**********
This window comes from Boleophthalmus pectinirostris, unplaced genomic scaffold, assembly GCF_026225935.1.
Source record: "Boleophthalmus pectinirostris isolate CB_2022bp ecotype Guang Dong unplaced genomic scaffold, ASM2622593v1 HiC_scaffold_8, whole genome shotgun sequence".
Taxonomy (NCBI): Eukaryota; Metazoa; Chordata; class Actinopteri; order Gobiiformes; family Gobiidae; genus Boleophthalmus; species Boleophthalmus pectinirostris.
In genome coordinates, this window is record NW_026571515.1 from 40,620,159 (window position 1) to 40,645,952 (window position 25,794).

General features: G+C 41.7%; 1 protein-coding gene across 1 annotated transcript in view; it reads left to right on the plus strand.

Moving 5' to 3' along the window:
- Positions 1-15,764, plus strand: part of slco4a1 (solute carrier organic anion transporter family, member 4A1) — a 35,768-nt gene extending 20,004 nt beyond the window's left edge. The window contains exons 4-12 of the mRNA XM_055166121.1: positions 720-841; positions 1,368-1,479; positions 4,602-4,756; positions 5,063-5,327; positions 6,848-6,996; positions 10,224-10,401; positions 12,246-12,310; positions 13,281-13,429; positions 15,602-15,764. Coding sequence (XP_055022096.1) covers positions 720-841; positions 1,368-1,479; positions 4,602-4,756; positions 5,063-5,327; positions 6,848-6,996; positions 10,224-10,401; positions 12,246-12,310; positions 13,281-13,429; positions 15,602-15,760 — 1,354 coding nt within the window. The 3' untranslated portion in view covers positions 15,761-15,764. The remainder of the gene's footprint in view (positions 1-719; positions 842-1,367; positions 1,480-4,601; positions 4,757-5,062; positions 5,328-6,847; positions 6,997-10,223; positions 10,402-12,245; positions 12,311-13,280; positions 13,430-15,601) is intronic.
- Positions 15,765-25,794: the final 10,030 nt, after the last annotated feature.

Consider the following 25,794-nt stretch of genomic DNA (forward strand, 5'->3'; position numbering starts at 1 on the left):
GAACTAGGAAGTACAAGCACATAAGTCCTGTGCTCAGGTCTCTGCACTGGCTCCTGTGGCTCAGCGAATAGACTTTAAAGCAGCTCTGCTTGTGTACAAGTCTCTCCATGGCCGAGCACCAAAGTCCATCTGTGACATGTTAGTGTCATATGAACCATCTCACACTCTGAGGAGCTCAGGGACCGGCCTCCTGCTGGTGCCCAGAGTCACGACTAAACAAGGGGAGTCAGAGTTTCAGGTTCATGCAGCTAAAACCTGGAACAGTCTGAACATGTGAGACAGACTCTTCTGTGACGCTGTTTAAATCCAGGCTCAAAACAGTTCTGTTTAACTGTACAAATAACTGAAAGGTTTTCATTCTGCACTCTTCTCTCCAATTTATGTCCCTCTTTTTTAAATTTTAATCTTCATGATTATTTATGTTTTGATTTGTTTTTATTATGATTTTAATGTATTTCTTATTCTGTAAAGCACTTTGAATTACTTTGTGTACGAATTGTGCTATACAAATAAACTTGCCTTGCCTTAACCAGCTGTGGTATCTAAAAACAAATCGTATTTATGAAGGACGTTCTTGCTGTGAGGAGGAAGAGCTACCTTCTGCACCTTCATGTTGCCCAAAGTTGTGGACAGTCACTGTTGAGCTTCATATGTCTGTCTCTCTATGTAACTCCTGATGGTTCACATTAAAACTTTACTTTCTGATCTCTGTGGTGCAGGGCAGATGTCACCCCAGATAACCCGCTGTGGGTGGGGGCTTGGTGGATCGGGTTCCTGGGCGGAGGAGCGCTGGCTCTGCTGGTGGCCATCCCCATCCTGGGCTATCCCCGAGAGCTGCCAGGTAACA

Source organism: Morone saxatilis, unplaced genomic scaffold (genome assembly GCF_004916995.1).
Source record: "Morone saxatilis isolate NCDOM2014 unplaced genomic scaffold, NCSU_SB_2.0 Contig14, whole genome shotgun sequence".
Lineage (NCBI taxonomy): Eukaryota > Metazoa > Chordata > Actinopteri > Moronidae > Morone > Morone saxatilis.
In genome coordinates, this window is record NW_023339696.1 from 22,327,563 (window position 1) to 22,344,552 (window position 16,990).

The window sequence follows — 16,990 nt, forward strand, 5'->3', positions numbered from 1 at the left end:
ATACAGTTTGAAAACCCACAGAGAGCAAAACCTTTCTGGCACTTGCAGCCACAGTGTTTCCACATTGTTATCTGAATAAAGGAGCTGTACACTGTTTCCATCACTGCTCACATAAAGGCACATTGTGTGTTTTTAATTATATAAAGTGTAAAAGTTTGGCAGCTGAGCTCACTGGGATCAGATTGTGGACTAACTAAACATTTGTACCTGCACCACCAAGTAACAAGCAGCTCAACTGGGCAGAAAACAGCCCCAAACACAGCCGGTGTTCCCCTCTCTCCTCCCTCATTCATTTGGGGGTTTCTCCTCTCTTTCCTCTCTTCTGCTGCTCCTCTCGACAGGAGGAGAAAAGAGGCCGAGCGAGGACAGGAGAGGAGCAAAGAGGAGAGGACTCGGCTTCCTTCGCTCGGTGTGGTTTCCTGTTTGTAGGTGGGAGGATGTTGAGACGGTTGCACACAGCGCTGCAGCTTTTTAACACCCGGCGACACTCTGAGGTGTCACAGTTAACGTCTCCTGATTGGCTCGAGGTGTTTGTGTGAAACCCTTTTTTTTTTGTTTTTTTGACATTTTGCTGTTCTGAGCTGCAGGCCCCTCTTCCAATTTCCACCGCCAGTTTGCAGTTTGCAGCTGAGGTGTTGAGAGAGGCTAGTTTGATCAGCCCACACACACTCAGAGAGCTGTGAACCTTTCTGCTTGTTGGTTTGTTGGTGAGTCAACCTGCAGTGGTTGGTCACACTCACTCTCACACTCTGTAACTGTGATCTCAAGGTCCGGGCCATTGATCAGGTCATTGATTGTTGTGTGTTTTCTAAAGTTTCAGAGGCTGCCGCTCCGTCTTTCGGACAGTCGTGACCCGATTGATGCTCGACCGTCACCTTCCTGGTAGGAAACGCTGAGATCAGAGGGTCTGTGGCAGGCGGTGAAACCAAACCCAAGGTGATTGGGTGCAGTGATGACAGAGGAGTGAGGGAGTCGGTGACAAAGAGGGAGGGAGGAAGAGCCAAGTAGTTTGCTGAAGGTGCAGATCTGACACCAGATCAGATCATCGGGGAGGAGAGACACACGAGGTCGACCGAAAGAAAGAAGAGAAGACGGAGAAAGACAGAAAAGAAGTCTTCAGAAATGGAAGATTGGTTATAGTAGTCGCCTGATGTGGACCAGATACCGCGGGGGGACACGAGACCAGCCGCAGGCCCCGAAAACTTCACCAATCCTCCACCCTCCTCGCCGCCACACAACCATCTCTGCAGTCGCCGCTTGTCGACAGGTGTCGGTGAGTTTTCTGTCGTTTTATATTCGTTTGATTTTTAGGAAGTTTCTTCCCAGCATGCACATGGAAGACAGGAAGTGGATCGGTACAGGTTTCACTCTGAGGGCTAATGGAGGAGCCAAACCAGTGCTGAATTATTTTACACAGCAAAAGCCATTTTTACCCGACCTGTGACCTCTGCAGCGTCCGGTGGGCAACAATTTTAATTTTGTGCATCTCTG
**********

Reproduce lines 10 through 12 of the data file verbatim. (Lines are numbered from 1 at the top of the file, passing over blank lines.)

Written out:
GAACTAGGAAGTACAAGCACATAAGTCCTGTGCTCAGGTCTCTGCACTGGCTCCTGTGGCTCAGCGAATAGACTTTAAAGCAGCTCTGCTTGTGTACAAGTCTCTCCATGGCCGAGCACCAAAGTCCATCTGTGACATGTTAGTGTCATATGAACCATCTCACACTCTGAGGAGCTCAGGGACCGGCCTCCTGCTGGTGCCCAGAGTCACGACTAAACAAGGGGAGTCAGAGTTTCAGGTTCATGCAGCTAAAACCTGGAACAGTCTGAACATGTGAGACAGACTCTTCTGTGACGCTGTTTAAATCCAGGCTCAAAACAGTTCTGTTTAACTGTACAAATAACTGAAAGGTTTTCATTCTGCACTCTTCTCTCCAATTTATGTCCCTCTTTTTTAAATTTTAATCTTCATGATTATTTATGTTTTGATTTGTTTTTATTATGATTTTAATGTATTTCTTATTCTGTAAAGCACTTTGAATTACTTTGTGTACGAATTGTGCTATACAAATAAACTTGCCTTGCCTTAACCAGCTGTGGTATCTAAAAACAAATCGTATTTATGAAGGACGTTCTTGCTGTGAGGAGGAAGAGCTACCTTCTGCACCTTCATGTTGCCCAAAGTTGTGGACAGTCACTGTTGAGCTTCATATGTCTGTCTCTCTATGTAACTCCTGATGGTTCACATTAAAACTTTACTTTCTGATCTCTGTGGTGCAGGGCAGATGTCACCCCAGATAACCCGCTGTGGGTGGGGGCTTGGTGGATCGGGTTCCTGGGCGGAGGAGCGCTGGCTCTGCTGGTGGCCATCCCCATCCTGGGCTATCCCCGAGAGCTGCCAGGTAACA

Source organism: Morone saxatilis, unplaced genomic scaffold (genome assembly GCF_004916995.1).
Source record: "Morone saxatilis isolate NCDOM2014 unplaced genomic scaffold, NCSU_SB_2.0 Contig14, whole genome shotgun sequence".